The event drew about 150 attendees, including shul supporters Cheston Mizel and Josh Kaplan, and congregants Fabian Lijtmaer, Ronit Aranoff and Marcus Freed.
Celebrating Israel’s upcoming 70th birthday, Beverly Hills Synagogue Senior Rabbi Pini Dunner on March 18 presented Ernie Goldberger with the “Gibor Yisrael” (“Hero of Israel”) Award, in recognition of his heroism and bravery during Israel’s War of Independence in 1948.
The presentation was made during the synagogue’s annual fundraiser, which drew more than 250 guests to the Petersen Automotive Museum.
Goldberger, 90, a Holocaust survivor born in Romania, arrived in Palestine in 1944, and the Palmach recruited him in 1946. He supplied Israel’s defenders with munitions before an injury prompted him to move to the United States. Since coming to the U.S., Goldberger has earned a living in the jewelry business and supported numerous synagogues and charities.
The evening event drew more than 250 guests, who watched a newly produced mini-documentary about the honoree’s extraordinary life.
Speakers included Simon Wiesenthal Center founder and dean Rabbi Marvin Hier.
Beverly Hills Synagogue is a Modern Orthodox Zionist congregation that has served the Beverly Hills Jewish community since 1991.
The Sinai Temple Men’s Club held its 31st annual Burning Bush gala, honoring Sinai Temple Rabbi Erez Sherman and Cantor Marcus Feldman, on March 18.
The Burning Bush Awards are presented annually to men and women of the Sinai community who represent strong Jewish values, unwavering support of Israel and a deep commitment to giving back. A Sinai Temple spokesperson described this year’s recipients as “pillars of Sinai Temple … deeply defined by their Jewish identities.”
Sherman’s award was presented to him by his colleague and longtime friend, Sinai Temple Rabbi Jason Fruithandler.
Fruithandler spoke of Sherman’s unwavering commitment to both his family and his synagogue, where Sherman’s wife, Rabbi Nicole Guzik, is also on the clergy team. He described Sherman as Sinai’s “Yes Man,” always willing to solve problems and make things happen.
In presenting Feldman with his award. Guzik highlighted the cantor’s ability to infuse joy and a love of Judaism, through song, into everyone he comes across.
The evening also raised more than $100,000 for two critical Jewish organizations, Beit T’Shuvah and the Israel Air Force Center Foundation.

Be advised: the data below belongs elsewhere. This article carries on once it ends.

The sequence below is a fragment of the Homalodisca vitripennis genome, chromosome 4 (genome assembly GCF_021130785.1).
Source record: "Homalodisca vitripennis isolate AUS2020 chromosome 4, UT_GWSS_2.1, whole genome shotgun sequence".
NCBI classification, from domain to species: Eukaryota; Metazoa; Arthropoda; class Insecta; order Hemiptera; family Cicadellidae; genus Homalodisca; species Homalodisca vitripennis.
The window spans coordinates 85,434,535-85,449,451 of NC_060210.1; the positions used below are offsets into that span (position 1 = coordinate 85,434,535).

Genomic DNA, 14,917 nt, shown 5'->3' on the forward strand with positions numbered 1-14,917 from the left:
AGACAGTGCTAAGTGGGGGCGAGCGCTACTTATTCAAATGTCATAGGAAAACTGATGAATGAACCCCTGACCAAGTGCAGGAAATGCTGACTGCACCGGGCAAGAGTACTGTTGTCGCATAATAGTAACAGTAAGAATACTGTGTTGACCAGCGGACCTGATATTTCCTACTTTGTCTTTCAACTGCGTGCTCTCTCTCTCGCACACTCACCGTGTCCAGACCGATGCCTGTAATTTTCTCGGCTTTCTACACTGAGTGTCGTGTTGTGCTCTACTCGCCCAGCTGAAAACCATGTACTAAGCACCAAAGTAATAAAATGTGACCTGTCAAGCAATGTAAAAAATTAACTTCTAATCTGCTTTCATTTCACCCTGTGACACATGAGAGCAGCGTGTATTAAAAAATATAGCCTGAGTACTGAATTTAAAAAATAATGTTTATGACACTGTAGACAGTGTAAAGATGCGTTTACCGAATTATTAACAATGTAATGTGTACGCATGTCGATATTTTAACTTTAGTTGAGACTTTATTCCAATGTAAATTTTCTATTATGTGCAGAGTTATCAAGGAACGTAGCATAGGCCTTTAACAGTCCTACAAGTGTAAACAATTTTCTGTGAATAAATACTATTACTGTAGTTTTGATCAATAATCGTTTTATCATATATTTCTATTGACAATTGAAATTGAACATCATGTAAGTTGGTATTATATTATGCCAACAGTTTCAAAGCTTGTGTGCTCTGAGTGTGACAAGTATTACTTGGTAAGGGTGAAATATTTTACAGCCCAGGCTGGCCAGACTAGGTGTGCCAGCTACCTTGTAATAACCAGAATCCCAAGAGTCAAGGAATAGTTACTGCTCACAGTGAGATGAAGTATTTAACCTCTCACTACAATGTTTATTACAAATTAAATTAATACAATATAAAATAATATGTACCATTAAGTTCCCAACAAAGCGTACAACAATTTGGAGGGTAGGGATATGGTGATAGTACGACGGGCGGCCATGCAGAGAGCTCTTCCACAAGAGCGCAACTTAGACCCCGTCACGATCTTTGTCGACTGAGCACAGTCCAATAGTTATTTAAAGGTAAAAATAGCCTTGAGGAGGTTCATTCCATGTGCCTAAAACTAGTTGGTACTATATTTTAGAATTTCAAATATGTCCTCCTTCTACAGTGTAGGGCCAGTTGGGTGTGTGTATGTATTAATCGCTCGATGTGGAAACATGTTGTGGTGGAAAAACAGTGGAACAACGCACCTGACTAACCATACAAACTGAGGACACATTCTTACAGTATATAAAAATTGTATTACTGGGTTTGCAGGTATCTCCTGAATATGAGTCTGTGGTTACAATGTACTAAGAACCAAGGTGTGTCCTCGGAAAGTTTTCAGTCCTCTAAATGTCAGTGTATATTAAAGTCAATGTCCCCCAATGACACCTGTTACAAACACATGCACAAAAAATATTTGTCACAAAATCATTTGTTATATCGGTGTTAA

Sinai Men’s Club members Farideh and Farshad Rafii co-chaired the gala.
The Simon Wiesenthal Center (SWC) drew more than 800 guests to its annual gala at the Beverly Hilton on March 22, which raised $2.6 million to fund the center’s worldwide battles against anti-Semitism, threats to Israel’s existence and the rising wave of right-wing racism swelling in Europe.
Speakers who addressed those threats were Rabbi Marvin Hier, SWC’s founder and dean; SWC’s Executive Director Meyer H. May; and Hollywood studio executive and film producer Jeffrey Katzenberg. The latter shared master of ceremonies duties with television host James Corden.
The recipient of the evening’s top honor, the 2018 Humanitarian Award, went to Leslie Moonves, chairman and CEO of CBS Corp.
Moonves is a semi-distant relative of Israel’s founding prime minister, David Ben-Gurion, who was honored posthumously with SWC’s Medal of Valor.
Among other entertainment industry leaders in attendance were Paramount CEO Jim Gianpulos, NBC Universal’s Ron Meyer, producer Brian Grazer, producer Burt Sugarman with his wife, Mary Hart, and the original Wonder Woman, Lynda Carter.
Another Medal of Valor winner was Raheel Raza, a Pakistan-born Islamic woman who delivered a surprisingly gutsy speech about her work in opposing her country’s and her religion’s male domination and their shared hostility toward Israel.
Raza noted that, while the Muslim establishment has ranked her as the sixth most-hated Islamic activist in the world, she was striving for the No. 1 spot.
— Tom Tugend, Contributing Editor